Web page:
We have completed maintenance on DiscoverMagazine.com and action may be required on your account. Learn More

Was Madagascar Settled by a Tiny Group of Refugees From Distant Lands?

The first inhabitants of the island seem to have come not from nearby Africa but distant Indonesia.

By Jennifer Abbasi
Sep 23, 2012 5:00 AMNov 12, 2019 5:26 AM


Sign up for our email newsletter for the latest science news

A.D. 830: A storm sends an Indonesian trading ship drastically off course. Months later, dozens of ragged survivors make landfall on an island off the southeast coast of Africa, more than 3,000 miles from home. Today, Murray Cox, a computational biologist at New Zealand’s Massey University, says a scenario like this may describe the murky origins of the first permanent settlements on Madagascar, home to about 22 million people today.

Genetic and linguistic studies suggest the island’s native Malagasy people are mainly of Indonesian descent. The idea of early Indonesians traveling 3,000 miles to the island intrigued Cox. “It’s a surprisingly long distance to come,” he says. So he used computer modeling to parse the clues, running through 40 million settlement simulations. Cox soon pinpointed one that would explain the DNA patterns evident in Madagascar today. Surprisingly, the current population descends primarily from just 30 or so Indonesian women who arrived 12 centuries ago [pdf]. His conclusion is supported by priorfindings that about 30 percent of Malagasy have the same mitochondrial DNA, which is passed from mother to child—far less diversity than in typical human populations, which share less than 2 percent. “This suggests rapid, recent growth from a very small founder population,” Cox says.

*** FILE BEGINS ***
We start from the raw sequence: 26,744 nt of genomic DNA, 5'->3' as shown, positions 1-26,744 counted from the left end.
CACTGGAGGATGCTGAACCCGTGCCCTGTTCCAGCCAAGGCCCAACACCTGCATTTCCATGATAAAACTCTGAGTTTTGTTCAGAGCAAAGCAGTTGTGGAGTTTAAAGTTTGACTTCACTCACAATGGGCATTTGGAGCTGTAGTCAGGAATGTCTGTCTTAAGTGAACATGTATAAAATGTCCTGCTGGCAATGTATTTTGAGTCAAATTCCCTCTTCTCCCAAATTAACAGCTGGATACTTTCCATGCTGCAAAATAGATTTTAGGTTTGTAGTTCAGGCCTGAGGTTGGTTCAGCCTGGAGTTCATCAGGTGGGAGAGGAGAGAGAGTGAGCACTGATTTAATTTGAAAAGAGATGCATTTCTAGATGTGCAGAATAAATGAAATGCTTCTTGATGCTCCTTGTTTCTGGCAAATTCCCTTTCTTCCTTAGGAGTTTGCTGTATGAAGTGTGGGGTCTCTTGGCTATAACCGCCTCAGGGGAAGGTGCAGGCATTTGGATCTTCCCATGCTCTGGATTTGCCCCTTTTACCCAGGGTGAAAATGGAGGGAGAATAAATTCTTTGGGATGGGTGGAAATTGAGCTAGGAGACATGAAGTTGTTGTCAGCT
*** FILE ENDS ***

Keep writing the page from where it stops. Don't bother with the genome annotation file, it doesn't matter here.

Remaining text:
It is unclear how Madagascar’s founding mothers (and the fathers who must have been with them) arrived. Cox proposes seafaring merchants thrown off course, or refugees fleeing political strife; the latter could explain why women, usually not found on trade ships, were on board. Now, Cox plans to explore whether small founding groups are characteristic of other early island settlements, including Hawaii. “There may be general rules for settling islands,” he says.

1 free article left
Want More? Get unlimited access for as low as $1.99/month

Already a subscriber?

Register or Log In

1 free articleSubscribe
Discover Magazine Logo
Want more?

Keep reading for as low as $1.99!


Already a subscriber?

Register or Log In

More From Discover
Recommendations From Our Store
Shop Now
Stay Curious
Our List

Sign up for our weekly science updates.

To The Magazine

Save up to 40% off the cover price when you subscribe to Discover magazine.

Copyright © 2024 Kalmbach Media Co.